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Where mental illness, guns and schools converge


Law enforcement and education authorities in Jamaica were understandably jolted into action on Monday of this week, when a voice note from a student threatening to carry out a shooting at a secondary school was circulated on social media (see story on page 3).

That threat came just five days after the Valentine’s Day shooting of 17 people at the Marjory Stoneman Douglas High School in Florida, which has sparked another round of discussions in that country about gun control, mental illness and school safety.

Shootings such as the one in Florida last week have now unfortunately become common place in United States. Since 1998, there have been 14 shootings at educational institutions there, with a total death toll of 153.

The threat of school shootings in Jamaica should sound alarm bells around the region and here in St Vincent and the Grenadines, given the penchant of Caribbean people to adopt trends, usually negative, from the United States. Particularly worrisome in this instance is the existence here of all the necessary conditions which would make such an occurrence not improbable.

The young man in Jamaica suspected of sending the threatening voice note complained of being ostracized (much like the shooter at Marjory Stoneman Douglas High School) and confessed to having attempted suicide more than once. We, like any other society, have our fair share of troubled young people, some of whom have mental health issues. These youngsters stand on the fringes, resentful of their schoolmates, or act out their frustrations with disruptive, violent behaviour. Then, there is the easy availability of illegal guns on our streets and the easy access to classrooms. Those who doubt the easy availability of guns are invited to sit in for just one week at the Serious Offences Court to witness the parade of young people charged with offences related to illegal firearms and ammunition. And while most, if not all of our schools have security guards, those men and women are no match for a deranged individual with a weapon who wishes to enter.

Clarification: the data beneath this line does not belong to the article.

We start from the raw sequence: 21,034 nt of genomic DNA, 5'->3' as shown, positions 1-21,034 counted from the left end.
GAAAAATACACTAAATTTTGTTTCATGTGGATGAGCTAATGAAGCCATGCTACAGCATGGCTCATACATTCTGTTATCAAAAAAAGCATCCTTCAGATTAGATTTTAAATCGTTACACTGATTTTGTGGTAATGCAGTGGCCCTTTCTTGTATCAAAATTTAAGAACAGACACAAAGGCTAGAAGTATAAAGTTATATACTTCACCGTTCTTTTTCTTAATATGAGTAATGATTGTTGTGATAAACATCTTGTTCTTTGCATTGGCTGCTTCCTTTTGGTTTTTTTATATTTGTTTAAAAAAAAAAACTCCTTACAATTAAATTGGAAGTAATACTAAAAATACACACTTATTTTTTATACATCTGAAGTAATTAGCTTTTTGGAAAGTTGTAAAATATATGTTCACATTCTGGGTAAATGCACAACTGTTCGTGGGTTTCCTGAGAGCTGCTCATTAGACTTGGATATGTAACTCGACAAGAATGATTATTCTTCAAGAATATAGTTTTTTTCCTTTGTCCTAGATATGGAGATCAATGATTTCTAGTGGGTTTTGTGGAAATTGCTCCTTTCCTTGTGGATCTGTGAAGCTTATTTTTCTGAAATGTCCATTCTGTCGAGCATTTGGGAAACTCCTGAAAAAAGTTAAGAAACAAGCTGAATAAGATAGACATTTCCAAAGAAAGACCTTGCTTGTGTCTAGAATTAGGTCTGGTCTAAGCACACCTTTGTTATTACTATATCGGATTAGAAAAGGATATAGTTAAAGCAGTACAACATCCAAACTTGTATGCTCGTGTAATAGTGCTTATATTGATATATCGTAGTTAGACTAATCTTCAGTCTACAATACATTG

We do not wish such occurrences on the Caribbean or St Vincent and the Grenadines, but to bury our heads in the sand and deny the possibility of a school shooting would be a dereliction of duty by the authorities. The recent incidents call for a comprehensive review of the security systems at our educational institutions by competent professionals and the implementation of recommended safety systems and procedures, as far as is practicable, to keep our children and teachers safe.